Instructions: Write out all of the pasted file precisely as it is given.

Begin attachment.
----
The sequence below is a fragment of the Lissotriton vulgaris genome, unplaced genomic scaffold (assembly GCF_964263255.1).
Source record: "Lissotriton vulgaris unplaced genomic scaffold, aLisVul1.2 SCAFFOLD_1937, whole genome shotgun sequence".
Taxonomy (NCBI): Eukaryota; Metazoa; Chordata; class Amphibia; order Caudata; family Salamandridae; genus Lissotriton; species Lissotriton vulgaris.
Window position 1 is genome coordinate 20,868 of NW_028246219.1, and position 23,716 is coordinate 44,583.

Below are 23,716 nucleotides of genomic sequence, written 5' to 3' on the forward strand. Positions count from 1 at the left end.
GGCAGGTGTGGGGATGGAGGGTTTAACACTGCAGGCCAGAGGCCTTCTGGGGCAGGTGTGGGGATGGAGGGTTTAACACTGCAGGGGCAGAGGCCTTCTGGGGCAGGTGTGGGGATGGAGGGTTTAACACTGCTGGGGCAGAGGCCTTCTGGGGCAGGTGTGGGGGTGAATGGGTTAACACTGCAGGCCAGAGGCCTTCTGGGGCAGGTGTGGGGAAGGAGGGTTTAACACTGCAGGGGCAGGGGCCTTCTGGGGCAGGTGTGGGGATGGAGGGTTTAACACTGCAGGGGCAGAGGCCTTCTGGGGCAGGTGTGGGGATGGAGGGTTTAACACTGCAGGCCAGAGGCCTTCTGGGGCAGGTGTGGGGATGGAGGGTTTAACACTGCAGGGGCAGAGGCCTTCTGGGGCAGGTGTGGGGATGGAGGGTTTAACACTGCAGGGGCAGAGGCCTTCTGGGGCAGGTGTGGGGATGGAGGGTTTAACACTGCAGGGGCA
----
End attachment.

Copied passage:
The sequence below is a fragment of the Lissotriton vulgaris genome, unplaced genomic scaffold (assembly GCF_964263255.1).
Source record: "Lissotriton vulgaris unplaced genomic scaffold, aLisVul1.2 SCAFFOLD_1937, whole genome shotgun sequence".
Taxonomy (NCBI): Eukaryota; Metazoa; Chordata; class Amphibia; order Caudata; family Salamandridae; genus Lissotriton; species Lissotriton vulgaris.
Window position 1 is genome coordinate 20,868 of NW_028246219.1, and position 23,716 is coordinate 44,583.

Below are 23,716 nucleotides of genomic sequence, written 5' to 3' on the forward strand. Positions count from 1 at the left end.
GGCAGGTGTGGGGATGGAGGGTTTAACACTGCAGGCCAGAGGCCTTCTGGGGCAGGTGTGGGGATGGAGGGTTTAACACTGCAGGGGCAGAGGCCTTCTGGGGCAGGTGTGGGGATGGAGGGTTTAACACTGCTGGGGCAGAGGCCTTCTGGGGCAGGTGTGGGGGTGAATGGGTTAACACTGCAGGCCAGAGGCCTTCTGGGGCAGGTGTGGGGAAGGAGGGTTTAACACTGCAGGGGCAGGGGCCTTCTGGGGCAGGTGTGGGGATGGAGGGTTTAACACTGCAGGGGCAGAGGCCTTCTGGGGCAGGTGTGGGGATGGAGGGTTTAACACTGCAGGCCAGAGGCCTTCTGGGGCAGGTGTGGGGATGGAGGGTTTAACACTGCAGGGGCAGAGGCCTTCTGGGGCAGGTGTGGGGATGGAGGGTTTAACACTGCAGGGGCAGAGGCCTTCTGGGGCAGGTGTGGGGATGGAGGGTTTAACACTGCAGGGGCA